The discovery of an enormous planet orbiting a dying star, known as 8 Ursae Minoris b, is shaking up our understanding of how planets form and the limits of stellar destruction. Astronomers have been surprised to find the planet in a stable, nearly circular orbit around the star, as it had been expected that the red giant would have expanded beyond the planet’s orbit before shrinking to its current size. This means that any planets orbiting closely would have been engulfed and ripped apart. This discovery relied on precise measurements from NASA’s Transiting Exoplanet Survey Satellite (TESS), and suggests that planet formation and destruction processes are more complex and unpredictable than previously thought.
As stars like our Sun approach the end of their lives, they exhaust their nuclear fuel and become red giants, expanding to their maximum size. In this case, the star would have grown to 0.7 AU – three-quarters the distance from Earth to the Sun. It would have destroyed any nearby planets, however planet b, a large gaseous world, sits at 0.5 AU, making it impossible for it to have survived engulfment. Lead author Marc Hon proposed two other possibilities for planet b: that it is the survivor of a star merger, or it is a newly formed planet out of the debris from the merger. This suggests that star mergers may be more common than previously thought, and opens up an interesting new avenue for research on planetary formation and evolution.
The first scenario begins with two stars that are similar to our Sun in close orbit around each other, with a planet orbiting them both. One of the stars evolves faster than the other, going through its red giant phase and turning into a white dwarf. The other star just reaches the red giant stage before they collide, resulting in the red giant we see today. This violent merger stops the red giant from expanding further, thus sparing the orbiting planet from destruction. In the second scenario, the merger ejects an abundance of dust and gas that forms a disk around the remaining red giant. This protoplanetary disk provides the material for a new planet to form. It is almost like having a second life for a planetary system, albeit one near its end.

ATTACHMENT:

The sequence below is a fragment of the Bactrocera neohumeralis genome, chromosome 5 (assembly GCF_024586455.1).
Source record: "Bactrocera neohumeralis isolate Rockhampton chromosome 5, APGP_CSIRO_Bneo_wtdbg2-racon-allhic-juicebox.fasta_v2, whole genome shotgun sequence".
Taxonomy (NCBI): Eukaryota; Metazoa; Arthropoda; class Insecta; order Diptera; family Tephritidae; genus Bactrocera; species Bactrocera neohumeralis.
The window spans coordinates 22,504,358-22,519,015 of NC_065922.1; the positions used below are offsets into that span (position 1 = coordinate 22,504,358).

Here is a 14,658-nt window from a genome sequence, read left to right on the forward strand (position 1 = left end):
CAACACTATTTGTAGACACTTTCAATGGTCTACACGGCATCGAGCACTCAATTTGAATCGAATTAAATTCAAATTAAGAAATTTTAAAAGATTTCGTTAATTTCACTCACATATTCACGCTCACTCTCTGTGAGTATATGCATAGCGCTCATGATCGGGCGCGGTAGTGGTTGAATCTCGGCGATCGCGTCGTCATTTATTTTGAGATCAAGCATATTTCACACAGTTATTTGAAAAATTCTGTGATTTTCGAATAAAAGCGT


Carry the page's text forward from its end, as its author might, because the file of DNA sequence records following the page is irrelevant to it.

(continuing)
Astronomers are able to infer chaotic series of events from present day observations by understanding the stellar physics. Thanks to the space telescope TESS, astronomers are able to monitor jitters and quakes on distant stars. This phenomenon is known as “asteroseismology” and by studying the oscillations on 8 Ursae Minoris, the discovery team found that it reflects a late helium-burning stage rather than a star that is still expanding and burning hydrogen. This suggests that the crisis of the star has already occurred, yet the planet still somehow continues to exist. In order to understand how this is possible, astronomers continue to study the stellar physics in order to gain insight into this extraordinary phenomenon.